When Pope Francis visits Jerusalem on Monday, he will celebrate Mass in one of the holiest Christian sites in the world.
The Cenacle, or the Upper Room, is traditionally considered the place where Christ shared his Last Supper with disciples before he was crucified.
But the spot is holy not only to Christians. Below, some Jews believe, is the tomb of King David. A mosque has also stood on this site.
Access to the Cenacle has been hotly contested since the days of British rule here. Ownership is part of long-running, highly sensitive negotiations defining church property in Israel.
But beyond the prominent Christian holy places claimed directly by the Vatican are countless churches, schools, sports clubs, olive groves and hostels owned by various Catholic orders.
Like many properties in Palestinian areas, these sometimes face a specific kind of dispute: confiscation or destruction because of Israel's security or settlement plans.
Church land has been used for military training, reserved for archaeological excavations, and turned into parks. Now, some local Christians hope Pope Francis might use the power of his position to influence Israel in a way local churches cannot.
In the Cremisan Valley near Bethlehem, people gather every Friday for a prayer vigil. They hope to stop Israel's plans to build a tall concrete security wall on agricultural land owned by the Salesians, a Catholic order.
The wall is part of a barrier that winds in and around the West Bank and has triggered many property disputes. Last fall, local priest Father Ibrahim Shomali visited Rome and handed Pope Francis a letter asking him to intervene — as the local church's "last hope."
"We said [the] Christian community is in danger. And if Israel will continue taking our land, most of our people will leave," Shomali says.
He believes the pope raised the issue with Benjamin Netanyahu, when Israel's prime minister visited Rome last year.
But Suhail Khalileh doesn't think private political talk is enough. He monitors Israeli construction for the Palestinian Applied Research Institute. He doubts the Vatican is willing to push the Cremisan Valley issue publicly.
"They are not willing, I would say, to go into a political fight with Israel," he says.
That's because those long-running property negotiations between the Vatican and Israel include questions about taxing commercial activities on church land, Khalileh says.
But something else might be at play beyond the threat of taxes, says priest Jamal Khadar. He thinks the pope would keep any lobbying discreet as part of prioritizing fragile interfaith relationships.
After centuries of Jewish-Christian scars, the Vatican recognized Israel only 20 years ago. Khadar says the Vatican wants no confrontations now.
"Not even diplomatic confrontation with Israel," he says, "because the issue of Catholic-Jewish relations is so important for the church."
Bishop William Shomali of the Latin Patriarchate, the major Jerusalem diocese, says any speculation is silly. It's simple: The Holy See rarely gets involved in local church affairs because there would be no end.
"It doesn't interfere directly because the Vatican counts 1 billion, 200 million Catholics spread over five continents," says Shomali, who is a cousin of Father Ibrahim Shomali.
He is sure Pope Francis supports the local church in its efforts to reroute Israel's security barrier, saying the Vatican has "never, ever" told local church leaders to lower their voices or back off a fight.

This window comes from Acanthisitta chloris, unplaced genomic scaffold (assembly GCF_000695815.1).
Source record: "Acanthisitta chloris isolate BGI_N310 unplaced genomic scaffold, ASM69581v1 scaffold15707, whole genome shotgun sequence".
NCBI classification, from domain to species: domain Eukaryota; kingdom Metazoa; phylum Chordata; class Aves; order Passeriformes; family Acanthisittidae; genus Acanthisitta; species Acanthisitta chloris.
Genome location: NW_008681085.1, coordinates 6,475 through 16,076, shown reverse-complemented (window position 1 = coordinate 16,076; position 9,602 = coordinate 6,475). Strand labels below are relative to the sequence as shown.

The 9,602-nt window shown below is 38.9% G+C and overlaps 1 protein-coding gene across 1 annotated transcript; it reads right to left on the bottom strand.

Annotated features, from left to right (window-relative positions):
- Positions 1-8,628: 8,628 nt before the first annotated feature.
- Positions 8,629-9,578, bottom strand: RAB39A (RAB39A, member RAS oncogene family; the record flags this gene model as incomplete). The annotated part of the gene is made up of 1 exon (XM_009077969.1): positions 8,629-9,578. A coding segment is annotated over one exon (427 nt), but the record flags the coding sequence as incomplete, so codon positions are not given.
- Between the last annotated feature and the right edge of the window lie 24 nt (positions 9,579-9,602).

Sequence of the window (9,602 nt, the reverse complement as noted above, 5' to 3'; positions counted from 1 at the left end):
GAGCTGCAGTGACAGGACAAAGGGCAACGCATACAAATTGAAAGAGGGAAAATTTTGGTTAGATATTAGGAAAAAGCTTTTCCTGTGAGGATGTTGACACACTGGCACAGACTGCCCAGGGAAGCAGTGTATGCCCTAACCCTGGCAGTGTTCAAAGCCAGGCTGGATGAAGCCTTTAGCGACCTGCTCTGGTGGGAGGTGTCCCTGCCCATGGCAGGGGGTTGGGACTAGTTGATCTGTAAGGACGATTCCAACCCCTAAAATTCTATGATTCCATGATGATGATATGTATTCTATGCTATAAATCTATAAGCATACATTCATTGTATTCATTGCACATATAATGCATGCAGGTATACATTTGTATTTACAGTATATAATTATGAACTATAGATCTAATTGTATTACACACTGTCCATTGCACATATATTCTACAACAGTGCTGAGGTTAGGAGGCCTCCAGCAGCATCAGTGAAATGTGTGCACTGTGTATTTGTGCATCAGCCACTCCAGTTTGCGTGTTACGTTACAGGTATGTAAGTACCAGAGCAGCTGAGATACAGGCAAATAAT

Israeli officials say the route of the barrier has come up in government discussions with the Vatican, although they won't say whether Francis actually brought it up with Netanyahu. Foreign Ministry spokesman Yigal Palmor says the Vatican has as much influence as any other "friendly" state.
"We talk and we listen to each other, and we take very seriously what the other side has to say," Palmor says. "But when you ask me about influence, I can't say how much. The Vatican also has a foreign policy with which we sometimes disagree."
For example, the Vatican itinerary for the pope says he is visiting the "State of Palestine" — an entity Israel does not acknowledge. Still, Akiva Tor, who heads Israel's bureau for world religions at the foreign ministry, says even in security matters, local churches are heard.
"Any sort of religious institution which would be affected in some way by a security concern, of course we would look at somewhat differently than we would at a private property which is not serving a community," Tor says.
But a few years ago, nuns in Jerusalem failed to prevent the security wall from wrapping right around their convent kindergarten.
And last November, Israeli soldiers tore down a 1950s-era stone house between Bethlehem and Jerusalem that is owned by the Latin Patriarchate and had been rented to a Palestinian family.
Israeli officials cited it as construction done without a permit. But Patriarchate lawyer Mazen Qupty believes the demolition was political.
"This is almost the only house between two Israeli settlements," he says. "And there is a plan to connect [those settlements:] Gilo and Har Homa."
But he doesn't expect the pope to speak out about this case. There are bigger issues at stake for this visit, like the rights of Christians to worship and access to their churches, Qupty says.
"I'm not saying that the destruction of the house is not critical, but [there are] more issues the pope has to talk about with the Israeli authorities, and I hope he will," he says.
Still, Qupty is preparing a lawsuit over the house. Local churches have won some land conflicts in court in the past. Israeli officials say the legal system is where these disputes belong.